In part 12 of “Memoirs of an Enterprise Architect” I discussed the IT Chargeback Model. This week I will talk about Database Rationalization.
Does your organization have a good process around managing all of the databases running your business?
It may not sound like a big deal, but there are many business questions that Enterprise Architecture (EA) should be able to provide the answers to so you can make better decisions with less risk. Here are some of them:
- Where are our production databases running that contain restricted or highly restricted data?
- Do we have any development databases containing restricted or highly restricted data?
- What databases are running on non-supported or denied technologies?
- Do we have any databases not related to a production application?
- Are we following all compliance and retention requirements with our database?
- How many standalone databases does my organization have versus virtualized?
I’m sure you can think of more questions, but having the answers to some or all of the above can identify risk and cost saving measures. In my previous blog articles I wrote about how you can save millions with Application Rationalization and Report Rationalization. Well, Database Rationalization is no different, but it is often overlooked.
Where to Start?
Once you identify the source of record for databases, whether it be your CMDB or Asset Manager, then you can integrate with your EA solution such as Troux. The rest of the steps are very similar to the Application Rationalization steps so I will not restate them here. In addition, you can use this information to suggest some new objects to the senior leadership such as standardizing on one or two database technologies, and/or you can make a case for no longer allowing standalone databases and instead have a database grid such as Oracle’s Megagrid technology for virtualizing databases.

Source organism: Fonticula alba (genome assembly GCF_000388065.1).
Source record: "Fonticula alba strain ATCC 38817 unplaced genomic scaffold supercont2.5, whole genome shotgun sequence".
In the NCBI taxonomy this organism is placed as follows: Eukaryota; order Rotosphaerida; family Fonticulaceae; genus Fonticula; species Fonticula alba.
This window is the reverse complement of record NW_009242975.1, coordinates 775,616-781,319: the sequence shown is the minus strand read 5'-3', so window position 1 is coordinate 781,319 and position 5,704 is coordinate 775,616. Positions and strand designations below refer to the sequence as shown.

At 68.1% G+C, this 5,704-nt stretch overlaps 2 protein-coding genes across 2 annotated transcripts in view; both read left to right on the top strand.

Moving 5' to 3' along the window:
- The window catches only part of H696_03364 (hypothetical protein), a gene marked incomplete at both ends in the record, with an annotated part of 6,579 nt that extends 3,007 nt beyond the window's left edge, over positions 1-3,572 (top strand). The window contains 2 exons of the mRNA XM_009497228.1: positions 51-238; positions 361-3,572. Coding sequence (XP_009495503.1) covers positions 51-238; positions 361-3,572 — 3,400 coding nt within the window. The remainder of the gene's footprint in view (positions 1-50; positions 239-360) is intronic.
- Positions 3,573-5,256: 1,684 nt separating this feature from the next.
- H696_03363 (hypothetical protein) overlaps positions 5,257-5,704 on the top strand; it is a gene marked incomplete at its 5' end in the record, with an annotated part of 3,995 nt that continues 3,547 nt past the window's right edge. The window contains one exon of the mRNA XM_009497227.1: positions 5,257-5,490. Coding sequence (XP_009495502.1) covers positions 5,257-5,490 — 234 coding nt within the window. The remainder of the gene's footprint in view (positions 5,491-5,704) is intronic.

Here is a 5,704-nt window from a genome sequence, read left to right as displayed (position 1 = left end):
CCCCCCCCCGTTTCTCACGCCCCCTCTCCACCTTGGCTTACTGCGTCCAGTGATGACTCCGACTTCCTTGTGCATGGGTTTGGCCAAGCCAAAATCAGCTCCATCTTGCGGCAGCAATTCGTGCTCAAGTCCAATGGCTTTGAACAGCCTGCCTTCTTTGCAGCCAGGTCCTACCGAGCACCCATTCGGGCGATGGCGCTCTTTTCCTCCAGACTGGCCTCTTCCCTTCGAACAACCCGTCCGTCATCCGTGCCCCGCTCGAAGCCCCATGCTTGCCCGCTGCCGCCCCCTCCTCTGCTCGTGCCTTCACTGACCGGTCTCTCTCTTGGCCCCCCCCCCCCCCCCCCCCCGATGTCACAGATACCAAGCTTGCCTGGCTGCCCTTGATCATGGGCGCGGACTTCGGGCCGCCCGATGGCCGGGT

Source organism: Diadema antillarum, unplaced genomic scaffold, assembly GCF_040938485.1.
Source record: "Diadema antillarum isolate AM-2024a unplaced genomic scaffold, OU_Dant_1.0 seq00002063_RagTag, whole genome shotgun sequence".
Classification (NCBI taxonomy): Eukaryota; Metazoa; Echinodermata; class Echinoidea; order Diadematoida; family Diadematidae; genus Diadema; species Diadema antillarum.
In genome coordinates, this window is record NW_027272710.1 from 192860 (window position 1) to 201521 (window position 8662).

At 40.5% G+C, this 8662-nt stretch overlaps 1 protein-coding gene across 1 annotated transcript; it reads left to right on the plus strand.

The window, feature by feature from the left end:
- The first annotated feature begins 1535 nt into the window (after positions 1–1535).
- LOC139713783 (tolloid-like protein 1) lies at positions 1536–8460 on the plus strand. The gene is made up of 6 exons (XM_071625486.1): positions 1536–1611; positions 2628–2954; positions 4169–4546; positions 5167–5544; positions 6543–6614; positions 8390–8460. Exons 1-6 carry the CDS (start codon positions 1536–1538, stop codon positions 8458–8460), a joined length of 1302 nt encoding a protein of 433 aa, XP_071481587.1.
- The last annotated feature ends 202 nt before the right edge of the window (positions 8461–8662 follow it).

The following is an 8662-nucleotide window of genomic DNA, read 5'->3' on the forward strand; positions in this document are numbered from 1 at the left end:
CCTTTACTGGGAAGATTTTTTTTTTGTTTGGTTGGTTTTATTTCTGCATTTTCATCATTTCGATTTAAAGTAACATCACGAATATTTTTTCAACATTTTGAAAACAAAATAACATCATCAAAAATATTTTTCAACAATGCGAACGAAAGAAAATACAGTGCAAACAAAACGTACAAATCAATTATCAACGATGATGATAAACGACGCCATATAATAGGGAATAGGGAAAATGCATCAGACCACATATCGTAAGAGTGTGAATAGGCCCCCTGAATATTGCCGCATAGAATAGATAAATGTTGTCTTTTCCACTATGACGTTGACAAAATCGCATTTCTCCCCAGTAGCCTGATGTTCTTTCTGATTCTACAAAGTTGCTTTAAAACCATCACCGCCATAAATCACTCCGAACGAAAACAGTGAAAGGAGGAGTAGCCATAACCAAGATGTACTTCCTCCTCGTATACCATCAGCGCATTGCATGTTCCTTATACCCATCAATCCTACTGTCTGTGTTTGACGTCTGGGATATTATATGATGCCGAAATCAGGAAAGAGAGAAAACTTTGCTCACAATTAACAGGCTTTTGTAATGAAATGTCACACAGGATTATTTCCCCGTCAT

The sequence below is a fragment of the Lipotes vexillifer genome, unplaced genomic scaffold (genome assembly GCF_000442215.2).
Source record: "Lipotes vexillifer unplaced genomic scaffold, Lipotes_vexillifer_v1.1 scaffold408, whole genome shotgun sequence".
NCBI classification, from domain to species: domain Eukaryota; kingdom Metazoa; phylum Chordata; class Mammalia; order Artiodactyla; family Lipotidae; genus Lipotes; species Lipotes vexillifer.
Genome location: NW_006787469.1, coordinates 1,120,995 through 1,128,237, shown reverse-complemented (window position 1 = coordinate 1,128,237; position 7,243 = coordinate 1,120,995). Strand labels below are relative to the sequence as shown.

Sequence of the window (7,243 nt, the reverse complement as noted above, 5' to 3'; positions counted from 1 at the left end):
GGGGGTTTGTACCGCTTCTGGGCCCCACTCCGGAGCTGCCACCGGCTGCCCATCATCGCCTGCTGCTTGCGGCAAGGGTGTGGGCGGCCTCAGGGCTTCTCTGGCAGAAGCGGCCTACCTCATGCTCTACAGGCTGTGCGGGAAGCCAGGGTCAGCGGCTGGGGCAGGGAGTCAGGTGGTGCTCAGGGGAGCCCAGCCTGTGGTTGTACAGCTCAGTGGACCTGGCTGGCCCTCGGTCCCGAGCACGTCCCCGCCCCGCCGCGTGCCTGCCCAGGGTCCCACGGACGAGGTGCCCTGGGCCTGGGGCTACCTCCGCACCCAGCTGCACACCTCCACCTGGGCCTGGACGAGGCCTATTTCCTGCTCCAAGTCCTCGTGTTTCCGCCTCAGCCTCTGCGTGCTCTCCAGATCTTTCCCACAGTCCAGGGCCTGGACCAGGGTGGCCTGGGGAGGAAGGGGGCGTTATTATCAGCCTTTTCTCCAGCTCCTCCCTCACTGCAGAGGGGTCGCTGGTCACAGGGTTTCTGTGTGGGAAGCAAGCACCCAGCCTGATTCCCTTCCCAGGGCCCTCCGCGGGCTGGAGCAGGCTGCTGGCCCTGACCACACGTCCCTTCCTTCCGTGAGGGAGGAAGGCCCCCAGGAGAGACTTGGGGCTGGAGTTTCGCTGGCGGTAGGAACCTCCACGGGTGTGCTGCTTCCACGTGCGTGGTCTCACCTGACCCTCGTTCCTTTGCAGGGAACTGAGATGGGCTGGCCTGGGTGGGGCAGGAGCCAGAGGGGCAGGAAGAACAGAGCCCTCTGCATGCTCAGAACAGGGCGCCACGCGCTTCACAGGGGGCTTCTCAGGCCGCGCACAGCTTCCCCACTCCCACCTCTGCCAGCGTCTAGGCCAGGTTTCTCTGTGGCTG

Database Rationalization can and will most likely save your organization millions by:
- Reduce complexity through virtualization and/or standardizing on two database technologies.
- Reduce headcount in the form of database administrators (DBA) (i.e. less databases, fewer DBAs needed.
- Reduce database servers, SAN storage, and NAS storage.
- Prevent lawsuits by identifying non-compliance in production and development.
- Reduce redundancy by removing Disaster Recovery, High Availability, or Mirroring solutions to standalone databases and instead providing database grids for different classes of systems.
See you next week, same time, same place where I will do a deep dive into what it means to answer key business decisions and provide more “Insight” since that has been a strong theme throughout this whole blog series.